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11-08-2015, 05:01 AM
RE: Questions for Tomasia and drewpaul
(11-08-2015 04:42 AM)Matt Finney Wrote:  
(11-08-2015 04:04 AM)DLJ Wrote:  Some of this hinges on the definition of knowledge.

Different disciplines use different definitions but the generally accepted definition in Philosophy is "a justified true belief". Therefore knowledge is a subset of belief.

I prefer the IT definition but hey-ho, we're talking flossfy here.

So by this definition one can hold a belief (either way) without it being a justified, true belief (yet) ... so one can legitimately say "I don't know but I still believe that something does / does not exist".

In that case, they would have to admit to holding an unjustified belief, which is really the only thing the atheists have been arguing for.

If one holds a belief that he considers not to be knowledge, then he must believe that the belief is either unjustified or false. Obviously he can't believe that his belief is false, so he must believe that it is unjustified. All we need to do is point out how silly it is to hold unjustified beliefs.

Indeed. Although I wouldn't put it past a theist to claim that it's reasonable to hold a justified false belief.

What one usually finds is quibbling over the definition of 'true'.

Rolleyes

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11-08-2015, 05:05 AM
RE: Questions for Tomasia and drewpaul
(11-08-2015 04:57 AM)GirlyMan Wrote:  
(11-08-2015 03:25 AM)Matt Finney Wrote:  You still might think it's probable that god exists, but when your stance is "I don't know," then you have to be agnostic, and all agnostics are atheists.

Wrong. Agnostic theism.

I would argue that that term is an oxymoron.

If someone believes that god exists, then they are not agnostic about the existence of god. Sure they can be agnostic about the properties of god, but it is impossible to believe that god exists and also be agnostic about the existence of god, unless you're willing to admit that you hold completely unjustified beliefs, and anyone who's willing to admit to that should be laughed out of the room right off the bat.
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11-08-2015, 05:07 AM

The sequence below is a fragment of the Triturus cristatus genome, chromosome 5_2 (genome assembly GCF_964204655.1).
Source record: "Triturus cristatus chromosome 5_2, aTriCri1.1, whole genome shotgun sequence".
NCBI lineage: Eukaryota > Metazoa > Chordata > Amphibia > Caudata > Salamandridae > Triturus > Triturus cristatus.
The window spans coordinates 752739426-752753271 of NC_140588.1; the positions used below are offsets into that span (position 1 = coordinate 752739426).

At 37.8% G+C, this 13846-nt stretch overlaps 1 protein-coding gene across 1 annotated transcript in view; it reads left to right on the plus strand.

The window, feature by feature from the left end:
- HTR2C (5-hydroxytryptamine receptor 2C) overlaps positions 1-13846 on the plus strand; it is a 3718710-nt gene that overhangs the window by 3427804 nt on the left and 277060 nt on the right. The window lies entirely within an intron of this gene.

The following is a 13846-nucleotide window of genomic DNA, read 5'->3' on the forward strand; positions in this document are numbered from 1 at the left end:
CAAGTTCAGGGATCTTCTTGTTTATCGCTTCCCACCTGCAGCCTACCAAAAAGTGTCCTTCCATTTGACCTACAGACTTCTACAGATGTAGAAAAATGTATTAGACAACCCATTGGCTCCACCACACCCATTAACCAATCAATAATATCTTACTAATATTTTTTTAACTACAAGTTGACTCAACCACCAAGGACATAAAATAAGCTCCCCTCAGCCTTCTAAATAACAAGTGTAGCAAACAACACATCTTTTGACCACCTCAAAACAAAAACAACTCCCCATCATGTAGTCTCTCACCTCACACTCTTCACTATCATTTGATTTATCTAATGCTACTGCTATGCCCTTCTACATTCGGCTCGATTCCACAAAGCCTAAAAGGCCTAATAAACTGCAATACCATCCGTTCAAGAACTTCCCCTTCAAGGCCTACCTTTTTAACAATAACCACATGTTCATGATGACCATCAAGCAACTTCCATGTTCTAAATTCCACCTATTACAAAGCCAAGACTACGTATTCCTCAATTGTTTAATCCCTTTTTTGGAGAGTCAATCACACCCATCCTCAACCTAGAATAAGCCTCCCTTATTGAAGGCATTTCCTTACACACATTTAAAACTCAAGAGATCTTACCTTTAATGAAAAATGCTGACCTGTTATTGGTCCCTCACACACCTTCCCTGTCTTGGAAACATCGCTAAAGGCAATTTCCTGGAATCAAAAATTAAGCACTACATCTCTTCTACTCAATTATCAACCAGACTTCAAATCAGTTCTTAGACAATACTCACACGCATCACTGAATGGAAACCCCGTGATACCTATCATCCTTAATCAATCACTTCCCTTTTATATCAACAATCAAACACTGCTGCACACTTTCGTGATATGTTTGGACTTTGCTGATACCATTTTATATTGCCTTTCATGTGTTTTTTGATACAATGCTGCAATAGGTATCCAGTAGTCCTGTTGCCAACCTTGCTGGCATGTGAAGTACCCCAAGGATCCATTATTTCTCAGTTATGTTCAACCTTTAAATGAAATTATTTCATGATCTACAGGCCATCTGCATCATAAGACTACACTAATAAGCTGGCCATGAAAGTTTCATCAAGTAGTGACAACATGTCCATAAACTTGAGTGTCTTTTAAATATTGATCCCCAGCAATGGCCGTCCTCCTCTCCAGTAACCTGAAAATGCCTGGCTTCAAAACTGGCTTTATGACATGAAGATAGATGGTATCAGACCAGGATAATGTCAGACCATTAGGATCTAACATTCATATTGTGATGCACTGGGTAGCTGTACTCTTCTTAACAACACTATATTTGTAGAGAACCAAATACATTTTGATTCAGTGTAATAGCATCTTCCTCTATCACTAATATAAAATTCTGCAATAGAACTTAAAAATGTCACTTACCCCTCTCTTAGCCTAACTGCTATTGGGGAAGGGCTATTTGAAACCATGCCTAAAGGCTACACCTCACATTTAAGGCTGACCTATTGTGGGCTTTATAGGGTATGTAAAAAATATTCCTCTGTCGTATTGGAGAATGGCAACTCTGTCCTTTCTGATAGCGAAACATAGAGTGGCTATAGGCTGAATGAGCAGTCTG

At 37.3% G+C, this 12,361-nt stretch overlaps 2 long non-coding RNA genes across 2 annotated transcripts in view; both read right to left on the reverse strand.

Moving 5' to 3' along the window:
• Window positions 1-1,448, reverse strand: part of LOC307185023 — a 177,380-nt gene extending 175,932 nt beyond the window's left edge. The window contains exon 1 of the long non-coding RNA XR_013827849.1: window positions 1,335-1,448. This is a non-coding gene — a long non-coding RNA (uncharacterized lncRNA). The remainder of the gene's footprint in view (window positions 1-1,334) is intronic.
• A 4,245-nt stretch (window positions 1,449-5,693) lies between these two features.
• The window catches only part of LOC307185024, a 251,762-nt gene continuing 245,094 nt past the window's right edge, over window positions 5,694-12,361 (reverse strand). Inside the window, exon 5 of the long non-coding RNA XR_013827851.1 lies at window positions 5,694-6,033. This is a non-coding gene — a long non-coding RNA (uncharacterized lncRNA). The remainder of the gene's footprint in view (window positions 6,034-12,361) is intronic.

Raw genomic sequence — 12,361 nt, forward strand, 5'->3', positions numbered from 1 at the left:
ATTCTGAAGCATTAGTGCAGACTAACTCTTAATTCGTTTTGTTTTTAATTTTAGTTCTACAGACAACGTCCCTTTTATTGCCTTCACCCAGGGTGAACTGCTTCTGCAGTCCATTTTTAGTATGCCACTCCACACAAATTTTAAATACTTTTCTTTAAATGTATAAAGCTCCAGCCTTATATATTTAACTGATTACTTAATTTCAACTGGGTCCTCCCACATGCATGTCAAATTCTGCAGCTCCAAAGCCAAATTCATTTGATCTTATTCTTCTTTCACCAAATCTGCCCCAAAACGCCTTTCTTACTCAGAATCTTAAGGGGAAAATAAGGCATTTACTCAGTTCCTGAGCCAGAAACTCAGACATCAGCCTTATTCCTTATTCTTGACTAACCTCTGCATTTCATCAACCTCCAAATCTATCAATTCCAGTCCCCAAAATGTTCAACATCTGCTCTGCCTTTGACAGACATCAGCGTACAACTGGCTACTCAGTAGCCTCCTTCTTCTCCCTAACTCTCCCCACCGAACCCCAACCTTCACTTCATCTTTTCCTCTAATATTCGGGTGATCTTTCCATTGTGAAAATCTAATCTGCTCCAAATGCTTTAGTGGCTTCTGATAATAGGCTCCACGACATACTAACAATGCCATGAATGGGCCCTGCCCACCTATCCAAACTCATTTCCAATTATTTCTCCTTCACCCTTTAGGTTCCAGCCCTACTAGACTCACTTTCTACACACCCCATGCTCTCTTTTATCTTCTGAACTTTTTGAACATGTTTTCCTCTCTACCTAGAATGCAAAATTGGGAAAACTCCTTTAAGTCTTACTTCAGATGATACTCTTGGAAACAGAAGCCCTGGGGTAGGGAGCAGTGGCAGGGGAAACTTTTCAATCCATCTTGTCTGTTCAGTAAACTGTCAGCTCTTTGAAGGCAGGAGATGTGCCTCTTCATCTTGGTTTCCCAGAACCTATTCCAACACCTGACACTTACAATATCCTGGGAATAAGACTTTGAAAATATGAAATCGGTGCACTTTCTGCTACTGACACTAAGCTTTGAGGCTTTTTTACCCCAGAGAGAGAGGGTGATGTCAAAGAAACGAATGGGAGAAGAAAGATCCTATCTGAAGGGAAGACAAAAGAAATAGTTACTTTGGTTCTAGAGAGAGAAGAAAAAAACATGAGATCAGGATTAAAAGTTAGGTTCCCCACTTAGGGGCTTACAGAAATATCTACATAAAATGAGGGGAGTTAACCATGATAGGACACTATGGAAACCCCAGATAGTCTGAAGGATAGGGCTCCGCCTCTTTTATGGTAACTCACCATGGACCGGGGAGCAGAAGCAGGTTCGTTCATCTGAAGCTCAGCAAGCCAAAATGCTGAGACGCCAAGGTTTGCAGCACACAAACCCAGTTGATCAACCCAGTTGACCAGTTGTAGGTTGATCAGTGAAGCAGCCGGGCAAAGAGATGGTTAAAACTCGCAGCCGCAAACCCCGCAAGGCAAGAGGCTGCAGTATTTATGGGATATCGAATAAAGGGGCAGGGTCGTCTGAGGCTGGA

RE: Questions for Tomasia and drewpaul
(11-08-2015 05:01 AM)DLJ Wrote:  
(11-08-2015 04:42 AM)Matt Finney Wrote:  In that case, they would have to admit to holding an unjustified belief, which is really the only thing the atheists have been arguing for.

If one holds a belief that he considers not to be knowledge, then he must believe that the belief is either unjustified or false. Obviously he can't believe that his belief is false, so he must believe that it is unjustified. All we need to do is point out how silly it is to hold unjustified beliefs.

Indeed. Although I wouldn't put it past a theist to claim that it's reasonable to hold a justified false belief.

What one usually finds is quibbling over the definition of 'true'.

Rolleyes

They can't believe it's false though. It is impossible to believe that a belief is both true and false.
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11-08-2015, 06:11 AM
RE: Questions for Tomasia and drewpaul
(11-08-2015 04:57 AM)Matt Finney Wrote:  Answering "no" to the first question is not a position of agnosticism. A "no" in the first question requires a belief that god does not exist, and is therefore incompatible with agnosticism.

In understand your position but do not agree. Not believing a claim is not the same as believing the opposite claim. Answering No to the first question does not require any beliefs at all. The question only addresses a single belief and whether or not it is held. The simplest answer is No and any elaboration beyond that is addressing additional possible beliefs.

Atheism: it's not just for communists any more!
America July 4 1776 - November 8 2016 RIP
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11-08-2015, 06:16 AM
RE: Questions for Tomasia and drewpaul
(11-08-2015 05:05 AM)Matt Finney Wrote:  I would argue that that term is an oxymoron.

If someone believes that god exists, then they are not agnostic about the existence of god. Sure they can be agnostic about the properties of god, but it is impossible to believe that god exists and also be agnostic about the existence of god, unless you're willing to admit that you hold completely unjustified beliefs, and anyone who's willing to admit to that should be laughed out of the room right off the bat.

It depends on what definition you are using. The most useful one I've found is to apply theism/atheism to what is believed and gnostic/agnostic to what there is evidence for. It allows for a finer gradation and points out that the belief is often not based on the evidence.

From here
[Image: Agnostic-Atheist-Quadrants.jpg]

Atheism: it's not just for communists any more!
America July 4 1776 - November 8 2016 RIP